No air pretend video
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Execs weigh need to air bin Laden vid
Wed Jun 26, 3:20 AM ET
NEW YORK (The Hollywood Reporter) --- As the world waits for al-Qaida to make good on its promise to deliver a new video missive from Osama bin Laden ( news - web sites), TV news executives are quietly debating the propriety of airing new statements from the accused mastermind of the Sept. 11 terrorist attacks.
Most broadcast and cable news executives declined to comment for the record on how they will handle a new bin Laden video. MSNBC vp and editor in chief Jerry Nachman said "the genie is out of the bottle" as far as keeping any al-Qaida message from reaching its operatives.
On Sunday, al-Qaida spokesman Sulaiman Abu Ghaith said bin Laden was alive and would shortly make a broadcast. Assuming the footage can be authenticated, the networks should give substantial airplay to a new bin Laden tape, a broad section of media observers said.
But last fall, Condoleezza Rice ( news - web sites), President Bush ( news - web sites)'s national security advisor, asked network chiefs to be cautious in deciding whether to air bin Laden recordings, saying that they might include coded messages to terrorists. "At best, it's pretaped, pre-recorded propaganda at its most insidious," White House press secretary Ari Fleischer ( news - web sites) said at the time. "At worst, he could be issuing orders."
At the time, network officials were noncommittal but sympathetic.
While most networks are saying the same things publicly today about what they would do with a bin Laden tape, Nachman said: "My sense is the administration's position was something of a red herring. Even when they get compliance with the network, there's no way you can control or restrict disposition of this stuff."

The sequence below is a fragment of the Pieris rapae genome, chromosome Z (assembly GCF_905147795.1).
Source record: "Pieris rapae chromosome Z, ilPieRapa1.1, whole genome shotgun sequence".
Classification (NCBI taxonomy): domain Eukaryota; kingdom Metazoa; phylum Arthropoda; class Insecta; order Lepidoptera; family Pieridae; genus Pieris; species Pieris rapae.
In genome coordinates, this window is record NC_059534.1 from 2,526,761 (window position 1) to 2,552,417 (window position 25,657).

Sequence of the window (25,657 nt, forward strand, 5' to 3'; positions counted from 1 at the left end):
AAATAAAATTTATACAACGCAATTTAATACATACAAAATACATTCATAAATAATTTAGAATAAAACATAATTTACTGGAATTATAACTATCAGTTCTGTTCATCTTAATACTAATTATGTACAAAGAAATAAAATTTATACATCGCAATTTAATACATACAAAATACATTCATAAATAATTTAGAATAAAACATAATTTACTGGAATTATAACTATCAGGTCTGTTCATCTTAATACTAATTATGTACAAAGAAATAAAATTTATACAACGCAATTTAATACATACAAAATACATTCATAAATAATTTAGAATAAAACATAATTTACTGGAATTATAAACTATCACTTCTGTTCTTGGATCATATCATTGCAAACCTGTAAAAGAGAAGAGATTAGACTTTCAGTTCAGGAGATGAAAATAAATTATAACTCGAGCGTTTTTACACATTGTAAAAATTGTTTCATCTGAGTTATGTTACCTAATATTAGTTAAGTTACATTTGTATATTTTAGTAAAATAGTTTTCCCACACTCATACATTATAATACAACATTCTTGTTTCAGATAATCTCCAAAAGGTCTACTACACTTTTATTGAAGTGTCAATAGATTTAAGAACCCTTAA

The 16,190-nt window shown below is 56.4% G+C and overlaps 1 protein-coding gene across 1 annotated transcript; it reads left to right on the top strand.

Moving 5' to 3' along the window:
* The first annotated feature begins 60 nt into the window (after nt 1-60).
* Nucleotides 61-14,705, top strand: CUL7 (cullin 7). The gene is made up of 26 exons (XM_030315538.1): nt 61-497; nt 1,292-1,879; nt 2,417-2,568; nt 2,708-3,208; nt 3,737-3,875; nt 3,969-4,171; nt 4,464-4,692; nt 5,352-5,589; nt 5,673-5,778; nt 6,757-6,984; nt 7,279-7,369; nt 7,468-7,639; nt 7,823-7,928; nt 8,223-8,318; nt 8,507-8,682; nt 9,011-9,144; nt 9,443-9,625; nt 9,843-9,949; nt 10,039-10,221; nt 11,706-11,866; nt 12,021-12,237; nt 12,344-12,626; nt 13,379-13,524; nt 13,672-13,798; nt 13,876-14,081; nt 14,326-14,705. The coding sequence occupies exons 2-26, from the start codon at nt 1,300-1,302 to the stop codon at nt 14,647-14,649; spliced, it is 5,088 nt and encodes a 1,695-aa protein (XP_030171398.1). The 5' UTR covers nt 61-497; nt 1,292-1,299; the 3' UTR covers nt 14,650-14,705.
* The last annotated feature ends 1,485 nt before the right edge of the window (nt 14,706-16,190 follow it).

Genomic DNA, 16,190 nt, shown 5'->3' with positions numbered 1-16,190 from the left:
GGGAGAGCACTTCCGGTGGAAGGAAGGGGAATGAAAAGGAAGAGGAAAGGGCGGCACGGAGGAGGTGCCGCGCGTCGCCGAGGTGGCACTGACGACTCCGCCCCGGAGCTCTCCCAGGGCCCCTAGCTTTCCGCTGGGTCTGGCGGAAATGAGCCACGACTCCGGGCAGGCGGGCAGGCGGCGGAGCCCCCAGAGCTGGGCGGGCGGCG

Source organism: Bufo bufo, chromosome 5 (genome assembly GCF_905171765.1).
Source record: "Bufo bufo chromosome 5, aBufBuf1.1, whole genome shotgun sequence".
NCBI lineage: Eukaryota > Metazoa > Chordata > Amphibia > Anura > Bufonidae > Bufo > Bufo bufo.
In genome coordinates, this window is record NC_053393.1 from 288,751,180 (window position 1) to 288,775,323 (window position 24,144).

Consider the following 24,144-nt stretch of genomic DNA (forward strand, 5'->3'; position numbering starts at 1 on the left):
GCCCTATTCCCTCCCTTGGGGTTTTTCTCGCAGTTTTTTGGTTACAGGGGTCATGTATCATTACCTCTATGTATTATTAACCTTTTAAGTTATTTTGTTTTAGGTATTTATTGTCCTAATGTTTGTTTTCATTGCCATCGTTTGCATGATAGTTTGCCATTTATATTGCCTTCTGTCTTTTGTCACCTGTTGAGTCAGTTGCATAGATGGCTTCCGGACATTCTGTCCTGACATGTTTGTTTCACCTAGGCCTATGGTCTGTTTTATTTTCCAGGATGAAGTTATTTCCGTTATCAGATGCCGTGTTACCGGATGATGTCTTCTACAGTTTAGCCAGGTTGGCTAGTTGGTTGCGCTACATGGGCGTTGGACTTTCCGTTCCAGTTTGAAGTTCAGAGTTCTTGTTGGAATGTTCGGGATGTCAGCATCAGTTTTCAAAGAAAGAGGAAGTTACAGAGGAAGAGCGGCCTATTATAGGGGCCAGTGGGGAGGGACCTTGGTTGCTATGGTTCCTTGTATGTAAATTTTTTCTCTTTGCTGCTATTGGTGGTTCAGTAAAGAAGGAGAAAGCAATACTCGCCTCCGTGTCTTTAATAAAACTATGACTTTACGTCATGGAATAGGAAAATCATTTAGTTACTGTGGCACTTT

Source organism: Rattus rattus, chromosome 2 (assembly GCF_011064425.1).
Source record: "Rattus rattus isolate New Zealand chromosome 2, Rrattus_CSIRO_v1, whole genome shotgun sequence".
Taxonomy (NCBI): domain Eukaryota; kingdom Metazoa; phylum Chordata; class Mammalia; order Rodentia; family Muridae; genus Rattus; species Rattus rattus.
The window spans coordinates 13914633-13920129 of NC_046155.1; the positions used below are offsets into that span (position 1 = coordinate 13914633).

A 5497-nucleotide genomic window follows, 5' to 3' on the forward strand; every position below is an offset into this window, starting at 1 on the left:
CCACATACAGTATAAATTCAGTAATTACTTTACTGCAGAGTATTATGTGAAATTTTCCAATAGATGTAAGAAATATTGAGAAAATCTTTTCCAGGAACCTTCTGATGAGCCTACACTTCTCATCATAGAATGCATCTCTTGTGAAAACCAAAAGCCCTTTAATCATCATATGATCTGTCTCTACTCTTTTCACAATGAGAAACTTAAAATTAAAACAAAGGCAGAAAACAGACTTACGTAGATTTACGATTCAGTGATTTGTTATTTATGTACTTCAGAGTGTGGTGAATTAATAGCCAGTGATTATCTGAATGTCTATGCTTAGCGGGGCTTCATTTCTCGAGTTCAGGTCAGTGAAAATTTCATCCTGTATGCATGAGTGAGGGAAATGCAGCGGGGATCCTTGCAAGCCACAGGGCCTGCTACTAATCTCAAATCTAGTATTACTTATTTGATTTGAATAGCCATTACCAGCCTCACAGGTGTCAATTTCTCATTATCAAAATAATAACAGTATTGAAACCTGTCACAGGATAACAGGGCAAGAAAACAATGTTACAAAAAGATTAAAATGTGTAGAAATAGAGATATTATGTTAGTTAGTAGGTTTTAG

Media observers agreed, saying that any communication from bin Laden -- assuming it could be authenticated -- would be newsworthy at this point, considering he has not been heard from in months.
"The only reason not to put it on the air is (that it underscores) the fact that we couldn't catch him," said Alex Jones, director of Harvard's Shorenstein Center on Press, Politics and Public Policy. "I'm sure he'll be taunting us. He won't be pleasant. There's no question it is news."
What about the Bush administration's concerns about sending a coded message? "Has the government been able to point to any single video clip that contained a coded message?" asked William McGowan, a journalist and author of "Coloring the Media," which attacked the media for having a liberal bias. "It's a totally valid journalistic piece of tape to air."
Network spokespeople were cautious, saying for the most part that they might excerpt what was newsworthy and make their best editorial judgments, but Jones said that if it was a short enough tape, the networks should air it in its entirety.
Some media critics have expressed concern that airing a bin Laden tape would amount to al-Qaida propaganda.
"You keep national security in mind, but people's right to know is always in tension with national security issues," said Neil Hickey, an editor at large of the Columbia Journalism Review. "It's the business of journalism to sort that out, to draw those distinctions."
Center for Media and Public Affairs media director Matthew Felling feels a bin Laden tape, far from being a propaganda piece for al-Qaida, would help the administration revive war fervor in the United States.
"Seeing Osama on video gloating and further threatening America, would stoke the fire in America's collective belly like few other images," he said. "Short of bin Laden giving detailed instructions to his fellow terrorists, television news outlets should broadcast this."